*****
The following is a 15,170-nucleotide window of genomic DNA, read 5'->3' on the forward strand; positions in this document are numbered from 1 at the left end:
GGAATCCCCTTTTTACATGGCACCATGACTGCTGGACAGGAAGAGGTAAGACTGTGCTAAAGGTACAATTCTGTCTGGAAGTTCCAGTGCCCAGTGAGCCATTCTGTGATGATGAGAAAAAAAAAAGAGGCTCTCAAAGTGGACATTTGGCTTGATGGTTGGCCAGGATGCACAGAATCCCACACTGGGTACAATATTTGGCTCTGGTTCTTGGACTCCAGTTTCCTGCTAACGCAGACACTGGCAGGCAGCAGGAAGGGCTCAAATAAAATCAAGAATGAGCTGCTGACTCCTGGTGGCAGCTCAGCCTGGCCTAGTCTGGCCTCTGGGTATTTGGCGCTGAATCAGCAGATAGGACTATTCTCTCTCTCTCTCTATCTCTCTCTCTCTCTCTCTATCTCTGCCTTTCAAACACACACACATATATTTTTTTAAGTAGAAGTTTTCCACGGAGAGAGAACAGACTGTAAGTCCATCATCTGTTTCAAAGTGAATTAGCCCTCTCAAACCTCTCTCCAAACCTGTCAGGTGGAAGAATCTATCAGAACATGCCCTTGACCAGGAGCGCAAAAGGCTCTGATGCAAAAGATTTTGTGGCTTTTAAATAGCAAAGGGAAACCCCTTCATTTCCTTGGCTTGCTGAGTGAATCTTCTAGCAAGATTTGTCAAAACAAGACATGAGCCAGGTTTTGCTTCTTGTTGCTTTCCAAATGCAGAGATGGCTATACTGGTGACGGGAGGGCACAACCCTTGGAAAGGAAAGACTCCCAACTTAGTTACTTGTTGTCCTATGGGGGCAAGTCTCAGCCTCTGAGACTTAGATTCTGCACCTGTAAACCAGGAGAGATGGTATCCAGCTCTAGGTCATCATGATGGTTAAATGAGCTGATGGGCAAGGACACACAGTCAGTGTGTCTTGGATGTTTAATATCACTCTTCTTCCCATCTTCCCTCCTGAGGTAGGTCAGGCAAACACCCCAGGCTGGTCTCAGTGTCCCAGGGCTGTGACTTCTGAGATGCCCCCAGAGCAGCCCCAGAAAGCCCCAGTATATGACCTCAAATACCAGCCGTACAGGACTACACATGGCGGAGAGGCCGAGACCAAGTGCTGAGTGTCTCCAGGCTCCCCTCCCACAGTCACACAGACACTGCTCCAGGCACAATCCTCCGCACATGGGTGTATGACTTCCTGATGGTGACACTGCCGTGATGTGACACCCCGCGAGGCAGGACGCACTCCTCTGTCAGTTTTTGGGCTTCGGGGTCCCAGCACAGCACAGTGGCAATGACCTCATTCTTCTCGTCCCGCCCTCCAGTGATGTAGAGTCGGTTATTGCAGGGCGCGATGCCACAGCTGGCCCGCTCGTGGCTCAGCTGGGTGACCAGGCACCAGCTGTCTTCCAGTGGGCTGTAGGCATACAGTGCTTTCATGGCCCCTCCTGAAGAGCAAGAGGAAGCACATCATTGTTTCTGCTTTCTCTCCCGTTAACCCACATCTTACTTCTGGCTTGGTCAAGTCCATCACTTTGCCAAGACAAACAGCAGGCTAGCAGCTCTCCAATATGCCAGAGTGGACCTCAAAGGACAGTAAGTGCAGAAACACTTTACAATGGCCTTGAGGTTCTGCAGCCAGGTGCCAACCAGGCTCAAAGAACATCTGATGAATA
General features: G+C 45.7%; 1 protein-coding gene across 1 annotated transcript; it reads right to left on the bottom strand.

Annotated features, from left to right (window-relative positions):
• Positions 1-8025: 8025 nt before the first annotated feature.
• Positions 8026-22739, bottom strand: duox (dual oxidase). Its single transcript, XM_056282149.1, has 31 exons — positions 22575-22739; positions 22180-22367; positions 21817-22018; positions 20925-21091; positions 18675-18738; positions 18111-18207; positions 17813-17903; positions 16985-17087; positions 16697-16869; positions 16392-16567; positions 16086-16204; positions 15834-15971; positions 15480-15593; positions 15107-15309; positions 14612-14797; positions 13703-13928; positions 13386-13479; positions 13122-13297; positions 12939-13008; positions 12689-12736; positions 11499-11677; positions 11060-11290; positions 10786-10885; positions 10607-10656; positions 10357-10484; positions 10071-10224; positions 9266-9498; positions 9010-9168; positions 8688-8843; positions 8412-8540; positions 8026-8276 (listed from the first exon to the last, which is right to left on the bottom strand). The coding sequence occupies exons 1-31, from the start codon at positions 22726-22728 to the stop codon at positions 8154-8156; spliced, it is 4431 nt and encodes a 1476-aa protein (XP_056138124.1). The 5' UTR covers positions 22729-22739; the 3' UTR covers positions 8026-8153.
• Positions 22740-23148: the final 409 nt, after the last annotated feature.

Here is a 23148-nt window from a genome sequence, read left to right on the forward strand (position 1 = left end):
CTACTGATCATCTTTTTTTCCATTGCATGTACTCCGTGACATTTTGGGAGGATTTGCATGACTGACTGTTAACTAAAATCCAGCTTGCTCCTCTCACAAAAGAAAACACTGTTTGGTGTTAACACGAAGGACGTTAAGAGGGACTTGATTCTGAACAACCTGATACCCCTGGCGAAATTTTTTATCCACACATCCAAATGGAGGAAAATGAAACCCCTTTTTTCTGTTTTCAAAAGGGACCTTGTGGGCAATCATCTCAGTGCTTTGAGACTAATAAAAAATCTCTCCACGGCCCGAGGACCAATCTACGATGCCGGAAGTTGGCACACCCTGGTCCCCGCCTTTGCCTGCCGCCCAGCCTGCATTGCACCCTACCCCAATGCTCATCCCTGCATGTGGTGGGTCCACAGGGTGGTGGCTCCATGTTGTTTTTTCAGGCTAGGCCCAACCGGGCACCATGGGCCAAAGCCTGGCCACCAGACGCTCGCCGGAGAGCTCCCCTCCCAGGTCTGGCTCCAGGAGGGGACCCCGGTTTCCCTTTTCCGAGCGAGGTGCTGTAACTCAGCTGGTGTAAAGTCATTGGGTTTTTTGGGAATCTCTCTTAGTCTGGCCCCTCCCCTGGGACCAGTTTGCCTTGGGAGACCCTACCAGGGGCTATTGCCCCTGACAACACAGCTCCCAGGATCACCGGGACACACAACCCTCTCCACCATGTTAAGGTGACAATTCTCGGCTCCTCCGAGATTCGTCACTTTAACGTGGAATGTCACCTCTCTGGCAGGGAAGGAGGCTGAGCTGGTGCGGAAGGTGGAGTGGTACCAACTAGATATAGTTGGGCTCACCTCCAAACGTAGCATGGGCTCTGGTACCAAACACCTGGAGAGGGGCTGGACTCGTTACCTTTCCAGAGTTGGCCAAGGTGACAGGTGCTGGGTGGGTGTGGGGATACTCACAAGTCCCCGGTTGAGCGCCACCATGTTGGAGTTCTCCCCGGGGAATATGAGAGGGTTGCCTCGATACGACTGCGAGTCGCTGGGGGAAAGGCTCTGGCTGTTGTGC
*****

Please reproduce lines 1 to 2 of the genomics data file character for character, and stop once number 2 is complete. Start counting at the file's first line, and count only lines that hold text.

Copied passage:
The following is a 15,170-nucleotide window of genomic DNA, read 5'->3' on the forward strand; positions in this document are numbered from 1 at the left end:
GGAATCCCCTTTTTACATGGCACCATGACTGCTGGACAGGAAGAGGTAAGACTGTGCTAAAGGTACAATTCTGTCTGGAAGTTCCAGTGCCCAGTGAGCCATTCTGTGATGATGAGAAAAAAAAAAGAGGCTCTCAAAGTGGACATTTGGCTTGATGGTTGGCCAGGATGCACAGAATCCCACACTGGGTACAATATTTGGCTCTGGTTCTTGGACTCCAGTTTCCTGCTAACGCAGACACTGGCAGGCAGCAGGAAGGGCTCAAATAAAATCAAGAATGAGCTGCTGACTCCTGGTGGCAGCTCAGCCTGGCCTAGTCTGGCCTCTGGGTATTTGGCGCTGAATCAGCAGATAGGACTATTCTCTCTCTCTCTCTATCTCTCTCTCTCTCTCTCTATCTCTGCCTTTCAAACACACACACATATATTTTTTTAAGTAGAAGTTTTCCACGGAGAGAGAACAGACTGTAAGTCCATCATCTGTTTCAAAGTGAATTAGCCCTCTCAAACCTCTCTCCAAACCTGTCAGGTGGAAGAATCTATCAGAACATGCCCTTGACCAGGAGCGCAAAAGGCTCTGATGCAAAAGATTTTGTGGCTTTTAAATAGCAAAGGGAAACCCCTTCATTTCCTTGGCTTGCTGAGTGAATCTTCTAGCAAGATTTGTCAAAACAAGACATGAGCCAGGTTTTGCTTCTTGTTGCTTTCCAAATGCAGAGATGGCTATACTGGTGACGGGAGGGCACAACCCTTGGAAAGGAAAGACTCCCAACTTAGTTACTTGTTGTCCTATGGGGGCAAGTCTCAGCCTCTGAGACTTAGATTCTGCACCTGTAAACCAGGAGAGATGGTATCCAGCTCTAGGTCATCATGATGGTTAAATGAGCTGATGGGCAAGGACACACAGTCAGTGTGTCTTGGATGTTTAATATCACTCTTCTTCCCATCTTCCCTCCTGAGGTAGGTCAGGCAAACACCCCAGGCTGGTCTCAGTGTCCCAGGGCTGTGACTTCTGAGATGCCCCCAGAGCAGCCCCAGAAAGCCCCAGTATATGACCTCAAATACCAGCCGTACAGGACTACACATGGCGGAGAGGCCGAGACCAAGTGCTGAGTGTCTCCAGGCTCCCCTCCCACAGTCACACAGACACTGCTCCAGGCACAATCCTCCGCACATGGGTGTATGACTTCCTGATGGTGACACTGCCGTGATGTGACACCCCGCGAGGCAGGACGCACTCCTCTGTCAGTTTTTGGGCTTCGGGGTCCCAGCACAGCACAGTGGCAATGACCTCATTCTTCTCGTCCCGCCCTCCAGTGATGTAGAGTCGGTTATTGCAGGGCGCGATGCCACAGCTGGCCCGCTCGTGGCTCAGCTGGGTGACCAGGCACCAGCTGTCTTCCAGTGGGCTGTAGGCATACAGTGCTTTCATGGCCCCTCCTGAAGAGCAAGAGGAAGCACATCATTGTTTCTGCTTTCTCTCCCGTTAACCCACATCTTACTTCTGGCTTGGTCAAGTCCATCACTTTGCCAAGACAAACAGCAGGCTAGCAGCTCTCCAATATGCCAGAGTGGACCTCAAAGGACAGTAAGTGCAGAAACACTTTACAATGGCCTTGAGGTTCTGCAGCCAGGTGCCAACCAGGCTCAAAGAACATCTGATGAATA